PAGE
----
50/1.4 pre- asph v 50/1.4 Aspherical

Discussion in 'Leica and Rangefinders' started by tony_salce, Apr 23, 2009.

  1. Just wondering if users could comment on which is better for portraiture, mainly colour but some black and white.
    Any comments would be appreciated.
  2. This will come down to preference in rendering. I have owned both, and I like both, even though I have chosen to keep the ASPH. The mandler design of the pre-ASPH at f1,4 renders slightly more impressionistically than the ASPH. The ASPH is contrastier wide open. I recommend looking at the M mount group on flickr; there are numerous image samples of each lens. FWIW, strictly for portraiture, I'd get a pre-ASPH v3.
  3. If you want to flatter women, get the pre-Asph. The Mandler lenses are great for portraiture. The Asph lenses are sharp, contrasty, clinical, and show all the signs of aging, not that there's anything wrong with that.
    The Noctilux has an even more painterly look.
  4. Another vote for the non ASPH design. It's my 'money' lens when shooting weddings.
  5. The golden rule is never use a lens that is younger than the subject. I own the pre-aspherical 50/1.4 and love it for the reasons mentioned here. The only other f1.4 50mm lens I can compare it to is the Nikon S 2000 50/1.4 which does show wrinkles much more sharply. The Summicron 50/2 is absolutely perfect for showing every crease and pimple in all its glory. So what you want to use for portraiture depends on what sort of portraits you want to make. Are you into stark realism or do you want to make money?
  6. The ASPH if you want detail, the pre- if you want a slightly softer rendering. I use both and intend to keep using them. I would recommend the pre- for portraiture as most people don't want a dermatology lesson especially from a professional portrait, but the ASPH is an incredible lens that does really well in street work and for close-ups that are on the gritty side. Any version of the pre- is good, but the last one (v.3) focuses down to 0.7M, has a shorter focus throw and (perhaps) more modern coatings. It also has that annoyingly useless slide-out hood that Leica has inflicted on some of it's lenses, I use a 46mm wide screw-in hood on mine.
  7. Agree with all the above, although I love built in lenshoods and do not understand why other lens makers don't generally use them.
  8. I've not used the pre-asph, but I do have the asph and like it a lot. Mostly people pictures. I like the built in hood - I'd probably not use a hood if it wasn't built in.
    I don't find this lens harsh at all, with respect to bokeh or sharpness. I do like how it is pretty sharp wide open and also close in. The floating element helps keep things looking good at shorter distances.
    Here's some of my shots from this, both in color and B&W. There is one photo that might be from a 28mm in the link...
  9. Thanks gents for your responses.
    Much appreciated.
    Obviously both are very good lenses, better than my photographic ability.
    Most of my photography is portraiture of children so I think I will look for a pre asph.
    If anyone has one to part with please let me know.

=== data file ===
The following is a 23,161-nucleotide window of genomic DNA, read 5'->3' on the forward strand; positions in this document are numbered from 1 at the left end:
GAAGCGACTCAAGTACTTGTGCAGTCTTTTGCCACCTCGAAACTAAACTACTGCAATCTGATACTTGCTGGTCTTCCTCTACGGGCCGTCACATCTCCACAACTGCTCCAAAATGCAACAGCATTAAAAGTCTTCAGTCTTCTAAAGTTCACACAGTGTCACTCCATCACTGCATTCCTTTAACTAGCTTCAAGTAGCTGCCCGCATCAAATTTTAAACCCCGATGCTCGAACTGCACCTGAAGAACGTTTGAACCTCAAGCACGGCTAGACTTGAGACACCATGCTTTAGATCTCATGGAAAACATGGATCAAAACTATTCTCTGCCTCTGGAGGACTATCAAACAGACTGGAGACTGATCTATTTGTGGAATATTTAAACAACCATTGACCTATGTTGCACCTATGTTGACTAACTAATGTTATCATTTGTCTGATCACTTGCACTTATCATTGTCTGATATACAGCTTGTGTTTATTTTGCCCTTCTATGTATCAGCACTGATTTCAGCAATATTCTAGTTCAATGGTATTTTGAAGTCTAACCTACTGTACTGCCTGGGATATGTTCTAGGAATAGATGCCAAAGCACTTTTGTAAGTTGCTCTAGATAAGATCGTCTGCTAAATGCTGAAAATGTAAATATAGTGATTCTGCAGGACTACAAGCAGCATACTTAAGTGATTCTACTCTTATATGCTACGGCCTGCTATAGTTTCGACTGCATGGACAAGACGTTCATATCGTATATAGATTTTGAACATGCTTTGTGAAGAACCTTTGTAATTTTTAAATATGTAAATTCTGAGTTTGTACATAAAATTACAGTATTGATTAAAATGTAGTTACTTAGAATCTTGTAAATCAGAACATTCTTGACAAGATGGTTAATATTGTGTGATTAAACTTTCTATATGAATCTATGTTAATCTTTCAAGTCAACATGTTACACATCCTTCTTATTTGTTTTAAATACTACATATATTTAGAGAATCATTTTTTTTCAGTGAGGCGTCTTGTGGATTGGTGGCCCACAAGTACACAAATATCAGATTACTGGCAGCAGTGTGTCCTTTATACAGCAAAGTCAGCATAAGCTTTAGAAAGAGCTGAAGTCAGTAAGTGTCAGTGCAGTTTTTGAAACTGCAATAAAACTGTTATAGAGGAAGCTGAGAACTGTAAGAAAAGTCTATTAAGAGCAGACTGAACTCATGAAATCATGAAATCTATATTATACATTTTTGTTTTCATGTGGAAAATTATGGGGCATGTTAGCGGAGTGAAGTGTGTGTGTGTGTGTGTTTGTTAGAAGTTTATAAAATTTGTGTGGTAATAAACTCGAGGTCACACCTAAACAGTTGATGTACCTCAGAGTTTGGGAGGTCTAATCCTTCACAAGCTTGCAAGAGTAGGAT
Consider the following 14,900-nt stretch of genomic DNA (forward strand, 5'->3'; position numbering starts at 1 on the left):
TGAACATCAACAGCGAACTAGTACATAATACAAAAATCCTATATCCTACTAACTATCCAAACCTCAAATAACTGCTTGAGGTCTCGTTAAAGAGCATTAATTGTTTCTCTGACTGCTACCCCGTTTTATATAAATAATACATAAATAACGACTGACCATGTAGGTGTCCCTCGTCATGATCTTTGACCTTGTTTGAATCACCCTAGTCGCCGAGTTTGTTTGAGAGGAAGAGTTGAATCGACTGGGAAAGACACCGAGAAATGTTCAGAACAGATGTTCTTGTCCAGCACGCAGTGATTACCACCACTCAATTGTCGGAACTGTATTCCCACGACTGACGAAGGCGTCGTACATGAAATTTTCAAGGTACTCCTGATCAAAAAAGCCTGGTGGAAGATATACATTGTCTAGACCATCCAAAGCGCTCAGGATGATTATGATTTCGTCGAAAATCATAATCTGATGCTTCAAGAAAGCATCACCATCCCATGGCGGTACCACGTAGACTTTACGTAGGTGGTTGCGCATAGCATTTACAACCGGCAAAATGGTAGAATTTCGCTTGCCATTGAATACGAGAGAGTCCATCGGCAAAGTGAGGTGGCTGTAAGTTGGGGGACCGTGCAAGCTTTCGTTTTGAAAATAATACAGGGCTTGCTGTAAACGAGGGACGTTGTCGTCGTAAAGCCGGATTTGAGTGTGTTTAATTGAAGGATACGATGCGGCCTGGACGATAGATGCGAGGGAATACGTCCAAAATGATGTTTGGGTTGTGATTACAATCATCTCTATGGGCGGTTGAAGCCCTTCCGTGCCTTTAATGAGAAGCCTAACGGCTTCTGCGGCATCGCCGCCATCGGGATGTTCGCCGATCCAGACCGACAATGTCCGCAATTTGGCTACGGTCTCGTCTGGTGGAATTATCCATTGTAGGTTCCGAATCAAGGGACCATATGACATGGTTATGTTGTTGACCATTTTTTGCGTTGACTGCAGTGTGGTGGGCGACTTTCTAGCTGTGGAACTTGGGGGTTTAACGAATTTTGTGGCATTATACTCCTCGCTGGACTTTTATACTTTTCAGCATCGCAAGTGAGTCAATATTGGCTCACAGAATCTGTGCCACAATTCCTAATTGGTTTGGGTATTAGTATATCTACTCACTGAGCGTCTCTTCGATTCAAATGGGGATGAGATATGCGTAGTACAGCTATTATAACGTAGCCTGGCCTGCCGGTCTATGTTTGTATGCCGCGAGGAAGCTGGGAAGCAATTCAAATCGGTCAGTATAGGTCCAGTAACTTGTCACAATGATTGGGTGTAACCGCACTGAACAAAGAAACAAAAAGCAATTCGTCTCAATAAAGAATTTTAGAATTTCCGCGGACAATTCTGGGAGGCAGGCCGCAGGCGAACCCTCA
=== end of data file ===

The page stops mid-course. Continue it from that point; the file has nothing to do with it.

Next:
Many thanks for your assistance.
  10. If i were shooting children, i'd want the ASPH. No problems/worryies about too much detail, wrinkles, skin imperfections, etc.
    As Tim says, there's nothing "harsh" about it. I think the ASPH's bokeh is fantastic.
    I've owned both. The ASPH is the best 50 i've ever owned. The Pre- was quite nice, but it's more 'romantic.' If i had it to do it all over again, and could justify the price, i'd get the ASPH. No lens is ever sharp enough in my shaky hands....
  11. Alex, I never heard that rulebefore, sounds funny.
    I'm curious, would the aspherical and a Softar be a be a good choice? That way you'd get the best of both worlds.
  12. i use the current 50mm summilux but just took delivery of the voigtlander 1.5/50 nocton. i have been told that it draws alot like the pre ashp lux, and for $250 I can't go wrong.
  13. The 50mm f1.4 asph focuses down to .7 meters. ONLY the most recent pre-asph 50mm Summilux lenses focus to .7 meter - most focus to minimum of 1-meter. IF that makes a difference. The Noctilux all focus down to 1-meter only and as far as I know all the 50mm f2.0 Summicrons focus to .7 with exception of dual-range which focuses closer.
  14. Sharpness should not be an issue. With photoshop softening an image is easy.
  15. There is also the cost factor. A late 50 pre-asph can be had for $900-$1200. While the ASPH cost 2X more.
  16. This comments are very useful as I am in the process of looking for a 1.4 f 50mm either pre, or ASPH. Someone has suggested to me that the ZM Zeiss 50mm 1.5f compares to the Lecia lens. Does anyone have any experence of this lens and how does it compare.
  17. It's a nice lens, but has a different look than the Leica's. The big thing in my mind for portraits with a 50 is the minimum focus distance. Older pre-ASPHs only go down to 1m. I think the ZM 50/1.5 is 1m or .9m. More recent pre-ASPHs go down to .7m, as does the ASPH, Summicrons, and the Zeiss 50/2.
    I also found that newer 50 pre-ASPHs don't seem to go for that much less than a used ASPH. Heck, in Feb/March, you could buy a new 50 ASPH with the 15% rebate from the UK, and due to the exchange rate, you could get it for less than $2k.

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